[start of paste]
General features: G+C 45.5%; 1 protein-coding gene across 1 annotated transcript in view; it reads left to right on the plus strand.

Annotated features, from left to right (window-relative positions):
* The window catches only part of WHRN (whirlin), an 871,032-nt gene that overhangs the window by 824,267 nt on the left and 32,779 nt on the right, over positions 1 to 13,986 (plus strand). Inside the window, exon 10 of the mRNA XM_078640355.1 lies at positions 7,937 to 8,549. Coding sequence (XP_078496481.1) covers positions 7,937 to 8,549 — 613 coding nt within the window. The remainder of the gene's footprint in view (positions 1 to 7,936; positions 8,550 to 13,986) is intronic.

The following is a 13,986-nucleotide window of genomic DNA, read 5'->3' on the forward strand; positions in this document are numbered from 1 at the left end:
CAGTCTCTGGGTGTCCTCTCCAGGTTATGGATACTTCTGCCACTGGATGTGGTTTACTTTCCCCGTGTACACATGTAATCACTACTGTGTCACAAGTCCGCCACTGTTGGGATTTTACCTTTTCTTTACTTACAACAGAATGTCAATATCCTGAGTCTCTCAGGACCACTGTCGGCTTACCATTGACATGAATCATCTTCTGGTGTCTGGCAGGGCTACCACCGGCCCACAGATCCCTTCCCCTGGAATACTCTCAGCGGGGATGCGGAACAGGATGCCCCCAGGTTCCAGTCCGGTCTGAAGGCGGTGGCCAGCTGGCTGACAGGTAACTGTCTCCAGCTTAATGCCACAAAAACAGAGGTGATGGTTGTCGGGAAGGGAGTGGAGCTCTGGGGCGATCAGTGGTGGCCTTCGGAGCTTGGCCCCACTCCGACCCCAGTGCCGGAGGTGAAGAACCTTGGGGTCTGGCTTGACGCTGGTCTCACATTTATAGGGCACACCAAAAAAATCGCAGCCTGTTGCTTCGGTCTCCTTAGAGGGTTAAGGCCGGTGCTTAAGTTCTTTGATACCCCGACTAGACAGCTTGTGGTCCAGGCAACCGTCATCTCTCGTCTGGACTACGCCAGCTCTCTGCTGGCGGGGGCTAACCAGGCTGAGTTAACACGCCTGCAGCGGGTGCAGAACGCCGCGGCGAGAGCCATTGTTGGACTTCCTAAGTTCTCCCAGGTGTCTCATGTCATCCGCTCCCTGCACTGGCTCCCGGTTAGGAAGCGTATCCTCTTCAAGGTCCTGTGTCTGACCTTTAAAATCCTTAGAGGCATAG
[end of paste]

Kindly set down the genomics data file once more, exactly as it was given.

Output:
General features: G+C 45.5%; 1 protein-coding gene across 1 annotated transcript in view; it reads left to right on the plus strand.

Annotated features, from left to right (window-relative positions):
* The window catches only part of WHRN (whirlin), an 871,032-nt gene that overhangs the window by 824,267 nt on the left and 32,779 nt on the right, over positions 1 to 13,986 (plus strand). Inside the window, exon 10 of the mRNA XM_078640355.1 lies at positions 7,937 to 8,549. Coding sequence (XP_078496481.1) covers positions 7,937 to 8,549 — 613 coding nt within the window. The remainder of the gene's footprint in view (positions 1 to 7,936; positions 8,550 to 13,986) is intronic.

The following is a 13,986-nucleotide window of genomic DNA, read 5'->3' on the forward strand; positions in this document are numbered from 1 at the left end:
CAGTCTCTGGGTGTCCTCTCCAGGTTATGGATACTTCTGCCACTGGATGTGGTTTACTTTCCCCGTGTACACATGTAATCACTACTGTGTCACAAGTCCGCCACTGTTGGGATTTTACCTTTTCTTTACTTACAACAGAATGTCAATATCCTGAGTCTCTCAGGACCACTGTCGGCTTACCATTGACATGAATCATCTTCTGGTGTCTGGCAGGGCTACCACCGGCCCACAGATCCCTTCCCCTGGAATACTCTCAGCGGGGATGCGGAACAGGATGCCCCCAGGTTCCAGTCCGGTCTGAAGGCGGTGGCCAGCTGGCTGACAGGTAACTGTCTCCAGCTTAATGCCACAAAAACAGAGGTGATGGTTGTCGGGAAGGGAGTGGAGCTCTGGGGCGATCAGTGGTGGCCTTCGGAGCTTGGCCCCACTCCGACCCCAGTGCCGGAGGTGAAGAACCTTGGGGTCTGGCTTGACGCTGGTCTCACATTTATAGGGCACACCAAAAAAATCGCAGCCTGTTGCTTCGGTCTCCTTAGAGGGTTAAGGCCGGTGCTTAAGTTCTTTGATACCCCGACTAGACAGCTTGTGGTCCAGGCAACCGTCATCTCTCGTCTGGACTACGCCAGCTCTCTGCTGGCGGGGGCTAACCAGGCTGAGTTAACACGCCTGCAGCGGGTGCAGAACGCCGCGGCGAGAGCCATTGTTGGACTTCCTAAGTTCTCCCAGGTGTCTCATGTCATCCGCTCCCTGCACTGGCTCCCGGTTAGGAAGCGTATCCTCTTCAAGGTCCTGTGTCTGACCTTTAAAATCCTTAGAGGCATAG